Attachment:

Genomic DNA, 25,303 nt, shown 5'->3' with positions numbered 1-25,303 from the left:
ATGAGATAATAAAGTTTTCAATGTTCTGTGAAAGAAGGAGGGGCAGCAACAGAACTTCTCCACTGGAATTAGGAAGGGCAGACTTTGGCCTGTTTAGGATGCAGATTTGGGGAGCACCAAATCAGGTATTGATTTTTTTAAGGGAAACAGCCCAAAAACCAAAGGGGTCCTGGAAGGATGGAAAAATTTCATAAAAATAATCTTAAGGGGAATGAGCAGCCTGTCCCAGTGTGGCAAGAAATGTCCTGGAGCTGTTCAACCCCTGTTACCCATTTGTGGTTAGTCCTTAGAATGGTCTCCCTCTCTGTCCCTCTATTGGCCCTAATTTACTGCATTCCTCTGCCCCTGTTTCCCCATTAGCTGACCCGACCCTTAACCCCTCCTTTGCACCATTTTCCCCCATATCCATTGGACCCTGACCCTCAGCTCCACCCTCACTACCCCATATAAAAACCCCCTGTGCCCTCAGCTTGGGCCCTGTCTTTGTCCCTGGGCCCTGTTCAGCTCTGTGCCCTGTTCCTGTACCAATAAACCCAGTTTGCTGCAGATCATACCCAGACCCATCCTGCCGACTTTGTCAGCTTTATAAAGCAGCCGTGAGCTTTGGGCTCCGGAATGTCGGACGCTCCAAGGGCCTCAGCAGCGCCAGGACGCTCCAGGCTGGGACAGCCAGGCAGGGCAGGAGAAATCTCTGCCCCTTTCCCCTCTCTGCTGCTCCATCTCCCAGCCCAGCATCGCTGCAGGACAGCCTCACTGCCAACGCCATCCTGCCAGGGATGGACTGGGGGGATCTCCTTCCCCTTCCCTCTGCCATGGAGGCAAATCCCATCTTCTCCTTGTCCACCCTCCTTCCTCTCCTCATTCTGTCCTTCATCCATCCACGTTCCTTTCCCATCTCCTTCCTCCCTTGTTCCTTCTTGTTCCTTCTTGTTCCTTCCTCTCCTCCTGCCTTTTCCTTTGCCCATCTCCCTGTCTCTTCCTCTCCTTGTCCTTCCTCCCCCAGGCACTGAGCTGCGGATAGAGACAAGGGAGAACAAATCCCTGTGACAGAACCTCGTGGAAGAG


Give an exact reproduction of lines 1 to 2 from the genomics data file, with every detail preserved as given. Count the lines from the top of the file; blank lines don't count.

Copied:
Genomic DNA, 25,303 nt, shown 5'->3' with positions numbered 1-25,303 from the left:
ATGAGATAATAAAGTTTTCAATGTTCTGTGAAAGAAGGAGGGGCAGCAACAGAACTTCTCCACTGGAATTAGGAAGGGCAGACTTTGGCCTGTTTAGGATGCAGATTTGGGGAGCACCAAATCAGGTATTGATTTTTTTAAGGGAAACAGCCCAAAAACCAAAGGGGTCCTGGAAGGATGGAAAAATTTCATAAAAATAATCTTAAGGGGAATGAGCAGCCTGTCCCAGTGTGGCAAGAAATGTCCTGGAGCTGTTCAACCCCTGTTACCCATTTGTGGTTAGTCCTTAGAATGGTCTCCCTCTCTGTCCCTCTATTGGCCCTAATTTACTGCATTCCTCTGCCCCTGTTTCCCCATTAGCTGACCCGACCCTTAACCCCTCCTTTGCACCATTTTCCCCCATATCCATTGGACCCTGACCCTCAGCTCCACCCTCACTACCCCATATAAAAACCCCCTGTGCCCTCAGCTTGGGCCCTGTCTTTGTCCCTGGGCCCTGTTCAGCTCTGTGCCCTGTTCCTGTACCAATAAACCCAGTTTGCTGCAGATCATACCCAGACCCATCCTGCCGACTTTGTCAGCTTTATAAAGCAGCCGTGAGCTTTGGGCTCCGGAATGTCGGACGCTCCAAGGGCCTCAGCAGCGCCAGGACGCTCCAGGCTGGGACAGCCAGGCAGGGCAGGAGAAATCTCTGCCCCTTTCCCCTCTCTGCTGCTCCATCTCCCAGCCCAGCATCGCTGCAGGACAGCCTCACTGCCAACGCCATCCTGCCAGGGATGGACTGGGGGGATCTCCTTCCCCTTCCCTCTGCCATGGAGGCAAATCCCATCTTCTCCTTGTCCACCCTCCTTCCTCTCCTCATTCTGTCCTTCATCCATCCACGTTCCTTTCCCATCTCCTTCCTCCCTTGTTCCTTCTTGTTCCTTCTTGTTCCTTCCTCTCCTCCTGCCTTTTCCTTTGCCCATCTCCCTGTCTCTTCCTCTCCTTGTCCTTCCTCCCCCAGGCACTGAGCTGCGGATAGAGACAAGGGAGAACAAATCCCTGTGACAGAACCTCGTGGAAGAG